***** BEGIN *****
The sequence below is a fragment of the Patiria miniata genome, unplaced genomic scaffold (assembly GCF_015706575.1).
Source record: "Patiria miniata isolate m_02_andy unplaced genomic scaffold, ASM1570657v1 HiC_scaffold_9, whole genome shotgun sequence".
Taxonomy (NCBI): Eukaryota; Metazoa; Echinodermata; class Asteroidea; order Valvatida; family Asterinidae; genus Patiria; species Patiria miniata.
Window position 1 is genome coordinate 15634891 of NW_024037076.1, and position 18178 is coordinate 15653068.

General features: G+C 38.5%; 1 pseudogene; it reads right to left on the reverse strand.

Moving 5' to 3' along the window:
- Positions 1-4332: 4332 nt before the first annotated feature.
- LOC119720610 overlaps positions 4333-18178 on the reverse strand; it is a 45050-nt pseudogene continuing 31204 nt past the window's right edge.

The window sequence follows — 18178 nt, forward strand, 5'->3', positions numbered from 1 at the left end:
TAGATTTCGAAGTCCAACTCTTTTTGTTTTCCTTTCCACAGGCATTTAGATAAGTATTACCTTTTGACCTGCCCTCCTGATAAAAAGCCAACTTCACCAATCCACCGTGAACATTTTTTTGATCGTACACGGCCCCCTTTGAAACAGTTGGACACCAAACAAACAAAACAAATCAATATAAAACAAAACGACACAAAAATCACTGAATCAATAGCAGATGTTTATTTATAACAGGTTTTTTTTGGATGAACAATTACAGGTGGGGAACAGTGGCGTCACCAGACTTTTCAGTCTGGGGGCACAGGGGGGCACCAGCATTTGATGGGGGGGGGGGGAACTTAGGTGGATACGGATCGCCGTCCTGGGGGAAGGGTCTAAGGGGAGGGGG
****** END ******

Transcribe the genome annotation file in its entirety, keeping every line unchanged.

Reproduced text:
The sequence below is a fragment of the Patiria miniata genome, unplaced genomic scaffold (assembly GCF_015706575.1).
Source record: "Patiria miniata isolate m_02_andy unplaced genomic scaffold, ASM1570657v1 HiC_scaffold_9, whole genome shotgun sequence".
Taxonomy (NCBI): Eukaryota; Metazoa; Echinodermata; class Asteroidea; order Valvatida; family Asterinidae; genus Patiria; species Patiria miniata.
Window position 1 is genome coordinate 15634891 of NW_024037076.1, and position 18178 is coordinate 15653068.

General features: G+C 38.5%; 1 pseudogene; it reads right to left on the reverse strand.

Moving 5' to 3' along the window:
- Positions 1-4332: 4332 nt before the first annotated feature.
- LOC119720610 overlaps positions 4333-18178 on the reverse strand; it is a 45050-nt pseudogene continuing 31204 nt past the window's right edge.

The window sequence follows — 18178 nt, forward strand, 5'->3', positions numbered from 1 at the left end:
TAGATTTCGAAGTCCAACTCTTTTTGTTTTCCTTTCCACAGGCATTTAGATAAGTATTACCTTTTGACCTGCCCTCCTGATAAAAAGCCAACTTCACCAATCCACCGTGAACATTTTTTTGATCGTACACGGCCCCCTTTGAAACAGTTGGACACCAAACAAACAAAACAAATCAATATAAAACAAAACGACACAAAAATCACTGAATCAATAGCAGATGTTTATTTATAACAGGTTTTTTTTGGATGAACAATTACAGGTGGGGAACAGTGGCGTCACCAGACTTTTCAGTCTGGGGGCACAGGGGGGCACCAGCATTTGATGGGGGGGGGGGGAACTTAGGTGGATACGGATCGCCGTCCTGGGGGAAGGGTCTAAGGGGAGGGGG